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Chapter: Case Study in Obstetrics and Gynaecology: Family Planning and Sexual Health

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Case Study Reports: Intermenstrual Bleeding

Questions · What is the differential diagnosis? · How would you further investigate and manage this woman?

INTERMENSTRUAL BLEEDING

History

A 21-year-old student presents with vaginal bleeding between her periods. It first occurred 2 months ago and she has had several recurrences. It is usually light and gener- ally lasts from 1 to 3 days.

She has been on the combined oral contraceptive pill (COCP) for 18 months and has regu- lar periods, lasting for 3 days every 28 days. The periods are not heavy or painful. She has not noticed any other discharge. She has not had any bowel or urinary symptoms.

She first had sexual intercourse at the age of 17 years and has been with her current boyfriend for 4 months. There is no pain on intercourse and no postcoital bleeding.

She was seen once before in the gynaecology clinic for pelvic pain and was noted to have a simple ovarian cyst, which subsequently resolved spontaneously. She has no other sig- nificant medical history of note. The general practitioner had arranged an ultrasound assessment prior to referral.

Examination

She is slim and looks well. The abdomen is not distended and is non-tender. The external genitalia are normal and on speculum examination a slight blood-stained discharge is noted coming from the cervical os. There is a cervical ectropion which is not bleeding.

Bimanual examination reveals an aneteverted normal size mobile uterus. There is no cervical excitation or adnexal tenderness.


Questions

·             What is the differential diagnosis?

·              How would you further investigate and manage this woman?

Answer:

The symptom of bleeding between the pill-free interval in a woman taking the combined oral contraceptive pill is known as breakthrough bleeding. It can have many causes and a good history should include, in addition to the history given:

 

·              has she been missing any pills?

·              has she taken any other medication which might interefere with the COCP (e.g. antibiotics, enzyme inducers)?

·              has she had any intercurrent illnesses causing diarrhoea or vomiting?

·              has she ever had any sexually transmitted infections, or been investigated for this?

·              how many sexual partners has she had in the last 3 months?

·              has she recently changed the COCP that she uses?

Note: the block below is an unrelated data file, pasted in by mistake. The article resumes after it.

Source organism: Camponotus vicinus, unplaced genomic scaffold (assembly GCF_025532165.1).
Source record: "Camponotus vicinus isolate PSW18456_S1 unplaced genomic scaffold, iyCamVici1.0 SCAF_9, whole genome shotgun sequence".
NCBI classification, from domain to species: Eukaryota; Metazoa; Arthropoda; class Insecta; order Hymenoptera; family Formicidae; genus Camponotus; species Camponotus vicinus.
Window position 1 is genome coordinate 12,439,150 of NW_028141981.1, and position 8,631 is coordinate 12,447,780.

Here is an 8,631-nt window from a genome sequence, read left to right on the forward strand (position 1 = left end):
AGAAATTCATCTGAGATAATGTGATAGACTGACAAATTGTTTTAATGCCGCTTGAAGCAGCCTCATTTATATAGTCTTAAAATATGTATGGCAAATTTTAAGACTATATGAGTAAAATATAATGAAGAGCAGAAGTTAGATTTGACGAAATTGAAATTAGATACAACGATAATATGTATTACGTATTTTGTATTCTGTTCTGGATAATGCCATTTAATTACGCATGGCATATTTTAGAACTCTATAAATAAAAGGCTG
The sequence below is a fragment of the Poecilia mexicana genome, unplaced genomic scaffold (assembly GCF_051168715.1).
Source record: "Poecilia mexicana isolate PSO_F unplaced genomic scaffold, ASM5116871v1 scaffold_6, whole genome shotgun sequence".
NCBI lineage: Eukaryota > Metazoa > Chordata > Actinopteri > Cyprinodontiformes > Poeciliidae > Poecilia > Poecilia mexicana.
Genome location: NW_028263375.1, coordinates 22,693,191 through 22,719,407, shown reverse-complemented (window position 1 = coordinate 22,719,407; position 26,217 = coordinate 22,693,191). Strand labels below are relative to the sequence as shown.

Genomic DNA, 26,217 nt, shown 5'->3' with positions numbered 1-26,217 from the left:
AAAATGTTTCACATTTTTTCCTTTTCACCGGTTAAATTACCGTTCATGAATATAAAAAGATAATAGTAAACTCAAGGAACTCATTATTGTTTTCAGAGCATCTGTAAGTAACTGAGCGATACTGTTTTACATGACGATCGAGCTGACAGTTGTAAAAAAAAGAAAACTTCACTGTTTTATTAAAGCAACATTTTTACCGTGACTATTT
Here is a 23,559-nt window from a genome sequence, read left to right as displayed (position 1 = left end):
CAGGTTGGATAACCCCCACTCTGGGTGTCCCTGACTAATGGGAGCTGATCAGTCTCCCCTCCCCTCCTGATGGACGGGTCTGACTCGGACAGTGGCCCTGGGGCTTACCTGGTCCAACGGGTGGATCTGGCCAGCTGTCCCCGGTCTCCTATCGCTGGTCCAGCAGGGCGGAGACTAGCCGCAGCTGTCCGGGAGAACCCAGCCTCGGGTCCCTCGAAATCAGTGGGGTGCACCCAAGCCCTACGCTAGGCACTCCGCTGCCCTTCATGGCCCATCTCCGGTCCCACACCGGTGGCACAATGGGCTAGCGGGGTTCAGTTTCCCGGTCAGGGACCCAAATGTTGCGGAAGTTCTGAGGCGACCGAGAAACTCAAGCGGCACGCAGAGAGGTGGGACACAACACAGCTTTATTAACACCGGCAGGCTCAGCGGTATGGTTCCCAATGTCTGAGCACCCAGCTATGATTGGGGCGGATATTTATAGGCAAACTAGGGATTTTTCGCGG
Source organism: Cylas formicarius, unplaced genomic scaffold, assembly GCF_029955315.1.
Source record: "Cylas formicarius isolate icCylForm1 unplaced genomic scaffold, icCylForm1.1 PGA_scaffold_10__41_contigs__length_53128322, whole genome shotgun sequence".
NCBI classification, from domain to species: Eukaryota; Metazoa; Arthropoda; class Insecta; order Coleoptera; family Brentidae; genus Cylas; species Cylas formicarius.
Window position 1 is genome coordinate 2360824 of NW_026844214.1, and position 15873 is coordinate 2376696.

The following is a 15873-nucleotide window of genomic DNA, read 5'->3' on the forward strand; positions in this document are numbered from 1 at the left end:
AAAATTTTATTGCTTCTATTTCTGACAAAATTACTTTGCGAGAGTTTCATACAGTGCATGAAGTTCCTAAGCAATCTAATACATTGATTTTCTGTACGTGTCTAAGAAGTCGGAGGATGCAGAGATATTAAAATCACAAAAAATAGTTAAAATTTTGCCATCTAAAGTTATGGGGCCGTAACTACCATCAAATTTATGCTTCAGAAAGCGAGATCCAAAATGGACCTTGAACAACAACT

The differential diagnosis in a woman with breakthrough bleeding is

 

·              COCP-related causes

·              poor compliance

·              intercurrent infection causing poor pill absorption

·              drug interactions, reducing the COCP efficacy

·              inadequate oestrogen component for that woman

·              pregnancy

·              unrelated causes

·              cervical ectropion

·              sexually transmitted infection chlamydia, gonorrhoea, trichomonas

·              candidal vaginitis

·              cervical or endometrial polyp

·              bleeding disorder (rare).

 

The woman should have the following swabs taken:

 

·              endocervical – for chlamydia

·              high vaginal – for trichomonas or candida

·              endocervical – for gonorrhoea.

(Bacterial vaginosis is another vaginal infection but does not cause bleeding.)

Chlamydia is an increasingly common infection, especially in women aged 18–24 years. It is commonly asymptomatic or may present with minimal symptoms as in this case. It should be tested for with endocervical swab, though urine testing and low vaginal swab testing are also possible. If confirmed, the woman should be treated with doxyxcline or azithromycin and advised that her partner(s) should also be tested and treated at a genitourinary medicine clinic before they resume intercourse.

If the swabs are negative and no other cause can be identified for the breakthrough bleeding, then the woman should be changed to an alternative contraceptive pill. There is no clear solution to suit all women, but possibilities are a phasic pill, an alternative progestogen (such as a ‘third-generation’ progestogen) or a pill containing a higher dose of oestrogen (50 μg rather than 30 μg).


 

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